He brings to the job four decades of foreign policy and national security experience in challenging assignments, from Vietnam to Iraq. He is blessed with a rare quality shared by few— such as former Secretary of State George Shultz and former Secretary of the Treasury Robert Rubin— of serving in public office not for what it can do for his ego or the accretion of personal power but to find rational and pragmatic answers to the dilemmas facing this country.
He will need all these qualities to cope with the vague authority over 15 intelligence agencies bequeathed to him by the congressional meat grinder. He has to slot in a new bureaucracy above existing agencies while not delaying or diminishing the intelligence going to the president. He has to coordinate his office with the directors of the CIA, the FBI, and the other agencies, so that cooperation at that level is translated down to the bureaucracy where the real work is done.
Our biggest targets are al Qaeda and Iraqi insurgents— elusive, stateless enemies. To penetrate them in foreign cultures, we need more human intelligence. Reorganizing our intelligence system and centralizing control in the DNI are only a start.
Here are but some of the problems the new director faces: He is supposed to know of the work of the disparate and sometimes warring agencies but has no direct power to hire and fire; he has authority over the $40 billion intelligence budget but must share it with the defense secretary, whose department controls 80 percent of it; he has a Pentagon focused on intelligence that can help win the next battle instead of spending to prevent the next attack. What role will the DNI have in allocating funds?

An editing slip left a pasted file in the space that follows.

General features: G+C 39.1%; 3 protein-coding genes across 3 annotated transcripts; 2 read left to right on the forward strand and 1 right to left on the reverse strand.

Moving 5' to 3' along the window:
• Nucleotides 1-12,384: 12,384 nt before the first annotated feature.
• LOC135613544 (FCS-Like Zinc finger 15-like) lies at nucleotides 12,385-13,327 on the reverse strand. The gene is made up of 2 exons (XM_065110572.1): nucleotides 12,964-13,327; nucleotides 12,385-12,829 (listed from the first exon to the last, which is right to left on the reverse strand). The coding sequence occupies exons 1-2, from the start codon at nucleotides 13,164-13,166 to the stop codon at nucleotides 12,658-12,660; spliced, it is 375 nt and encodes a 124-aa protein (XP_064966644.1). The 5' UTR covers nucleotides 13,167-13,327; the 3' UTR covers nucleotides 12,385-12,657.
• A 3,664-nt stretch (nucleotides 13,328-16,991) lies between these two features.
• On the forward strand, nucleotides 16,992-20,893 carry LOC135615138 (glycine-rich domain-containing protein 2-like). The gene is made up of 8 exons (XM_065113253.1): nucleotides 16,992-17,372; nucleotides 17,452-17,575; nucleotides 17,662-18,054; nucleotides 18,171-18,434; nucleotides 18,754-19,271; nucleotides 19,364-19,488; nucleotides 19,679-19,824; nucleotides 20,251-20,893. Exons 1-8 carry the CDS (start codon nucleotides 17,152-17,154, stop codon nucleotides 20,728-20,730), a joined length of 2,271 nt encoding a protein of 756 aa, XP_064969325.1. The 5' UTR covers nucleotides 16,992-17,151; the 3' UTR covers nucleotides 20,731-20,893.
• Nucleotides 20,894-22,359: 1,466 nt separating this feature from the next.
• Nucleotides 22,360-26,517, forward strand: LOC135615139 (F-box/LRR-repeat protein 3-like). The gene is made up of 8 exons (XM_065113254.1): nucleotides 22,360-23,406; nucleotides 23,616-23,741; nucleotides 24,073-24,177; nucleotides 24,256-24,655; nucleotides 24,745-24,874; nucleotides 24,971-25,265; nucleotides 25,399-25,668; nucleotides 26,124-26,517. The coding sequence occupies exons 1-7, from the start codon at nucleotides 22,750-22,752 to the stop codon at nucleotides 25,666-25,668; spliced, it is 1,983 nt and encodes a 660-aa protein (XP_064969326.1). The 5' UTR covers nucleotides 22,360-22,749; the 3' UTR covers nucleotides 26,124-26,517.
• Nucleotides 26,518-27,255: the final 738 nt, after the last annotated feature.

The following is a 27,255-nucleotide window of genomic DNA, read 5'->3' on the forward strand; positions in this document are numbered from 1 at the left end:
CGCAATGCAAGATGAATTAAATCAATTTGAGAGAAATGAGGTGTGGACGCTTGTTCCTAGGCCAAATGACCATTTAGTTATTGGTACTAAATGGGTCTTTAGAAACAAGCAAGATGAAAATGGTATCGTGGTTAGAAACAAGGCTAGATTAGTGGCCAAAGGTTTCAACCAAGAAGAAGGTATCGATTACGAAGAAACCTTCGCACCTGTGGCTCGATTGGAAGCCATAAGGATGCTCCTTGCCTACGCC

How will the DNI immerse himself in the details of analysis and analysts, operations and operators, in order to properly inform his dialogue with the president? In the draft resolution, the DNI was given "authority, direction, and control" of the CIA. It was diluted in Congress to say the CIA director will "report" to the DNI. That is too ambiguous.
Imagine a CIA station chief somewhere in the world with an opportunity to target a key al Qaeda operative but under the following constraints: The target is in a friendly country whose leadership will be threatened if the operation goes badly; there is no absolute certainty he's a terrorist and the window of opportunity will close within hours. Who will decide?